As great as the Simonson and Aaron Thor run are, they follow in the footsteps of Jack Kirby and Stan Lee, who combined a love of mythology and pop-art super heroics to create something special. The best of the duo’s original take on the God of Thunder occurs in Thor #154 – 157, in a story with the wonderful title “To Wake the Mangog.”

The battle allows Kirby to go back to the sci-fi monsters he drew for Marvel’s precursor Atlas Comics in the 1950s, while Lee’s weird Shakespearean dialogue makes the battle the stuff of legend. Combined with sharp inks from Vince Colletta and Artie Simek’s clear lettering, “To Wake the Manghog” shows everyone why Thor was one of Marvel’s first big hits.

8. Thor #364-366 (1986)

Thor 364
Image Credit: Marvel Comics.

The worst runs of Thor comics get so caught up in the muscle-bound battles between gods that they forget just how odd these stories can get. As the best take on Thor, Simonson’s run, of course, remembers to bring the goofiness, especially in the three-part arc “Thor Croaks!”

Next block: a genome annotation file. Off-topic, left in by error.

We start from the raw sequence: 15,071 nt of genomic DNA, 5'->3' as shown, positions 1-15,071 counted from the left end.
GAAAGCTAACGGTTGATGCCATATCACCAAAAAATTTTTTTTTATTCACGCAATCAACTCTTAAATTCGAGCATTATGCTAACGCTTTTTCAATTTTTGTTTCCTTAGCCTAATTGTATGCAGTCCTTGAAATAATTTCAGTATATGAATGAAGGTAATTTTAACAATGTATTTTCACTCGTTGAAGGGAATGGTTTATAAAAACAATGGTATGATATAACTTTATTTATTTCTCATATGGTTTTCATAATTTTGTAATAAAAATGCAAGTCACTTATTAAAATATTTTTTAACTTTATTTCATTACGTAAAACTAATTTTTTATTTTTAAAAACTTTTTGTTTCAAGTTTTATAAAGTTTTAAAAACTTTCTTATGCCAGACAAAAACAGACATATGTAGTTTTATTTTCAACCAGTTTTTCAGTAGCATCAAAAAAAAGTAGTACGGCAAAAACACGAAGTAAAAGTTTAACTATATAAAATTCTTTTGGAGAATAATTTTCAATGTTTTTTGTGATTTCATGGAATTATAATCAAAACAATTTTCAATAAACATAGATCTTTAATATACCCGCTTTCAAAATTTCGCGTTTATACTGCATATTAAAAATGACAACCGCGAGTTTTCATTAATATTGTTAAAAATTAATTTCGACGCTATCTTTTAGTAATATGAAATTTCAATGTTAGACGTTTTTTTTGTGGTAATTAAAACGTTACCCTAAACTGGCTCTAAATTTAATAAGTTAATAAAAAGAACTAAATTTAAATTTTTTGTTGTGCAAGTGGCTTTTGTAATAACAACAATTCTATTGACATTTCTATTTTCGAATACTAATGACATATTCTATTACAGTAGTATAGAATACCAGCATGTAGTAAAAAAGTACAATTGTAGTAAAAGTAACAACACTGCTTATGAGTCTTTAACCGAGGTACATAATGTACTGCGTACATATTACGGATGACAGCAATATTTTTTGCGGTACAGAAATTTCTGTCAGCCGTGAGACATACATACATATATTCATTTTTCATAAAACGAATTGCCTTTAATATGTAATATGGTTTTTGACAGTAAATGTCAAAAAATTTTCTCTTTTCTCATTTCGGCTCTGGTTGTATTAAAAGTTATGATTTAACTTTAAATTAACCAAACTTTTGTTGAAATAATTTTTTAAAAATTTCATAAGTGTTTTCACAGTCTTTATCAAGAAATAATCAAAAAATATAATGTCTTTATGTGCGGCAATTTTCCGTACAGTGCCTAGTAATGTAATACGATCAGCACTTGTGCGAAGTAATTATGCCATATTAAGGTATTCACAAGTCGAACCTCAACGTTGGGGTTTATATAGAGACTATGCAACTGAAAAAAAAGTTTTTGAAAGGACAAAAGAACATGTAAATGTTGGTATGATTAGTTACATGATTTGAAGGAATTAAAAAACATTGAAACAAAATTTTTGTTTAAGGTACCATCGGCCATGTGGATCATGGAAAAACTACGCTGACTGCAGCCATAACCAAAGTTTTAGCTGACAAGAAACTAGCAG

Written and drawn by Simonson, with colors by Paul Becton and letters by John Workman Jr., the issue involves Thor getting cursed by Loki and transformed into a frog (dubbed “Throg”). Does this indignity prevent Thor from doing his duty? Of course not! With a tiny version of Mjolnir, Thor does battle with his enemy in frog form, setting things to right.

9. The Immortal Thor #1 (2023)

Immortal Thor #1 (2023)
Image Credit: Marvel Comics.

After his amazing horror take on the Hulk on The Immortal Hulk, it might seem that Al Ewing is just retreading familiar ground for The Immortal Thor with artist Martin Coccolo. By the end of issue #1, colored by Matthew Wilson and lettered by Joe Sabino, all those fears go away.

Ewing explores the mythology of Thor by bringing into the Marvel Universe Toranos and Utgard-Loki, the elder gods on whom the Norse gods are based. Coccolo’s dramatic page layouts capture the scale of Thor’s clash against his amoral forerunners without ever losing the focus on the main characters.

10. Thor #362 (1985)

Thor 362
Image Credit: Marvel Comics.

Even before director Taika Waititi reduced Skurge to comic relief in Thor: Ragnarok, the Executioner remained one of Thor’s lesser antagonists, often forced to play the dumb muscle to the Enchantress. In Thor #362, colored by Max Scheele and John Workman, Simonson gives Skurge a tragic end, finding dignity in a man who devotes himself to war and violence, even as those very things consume him.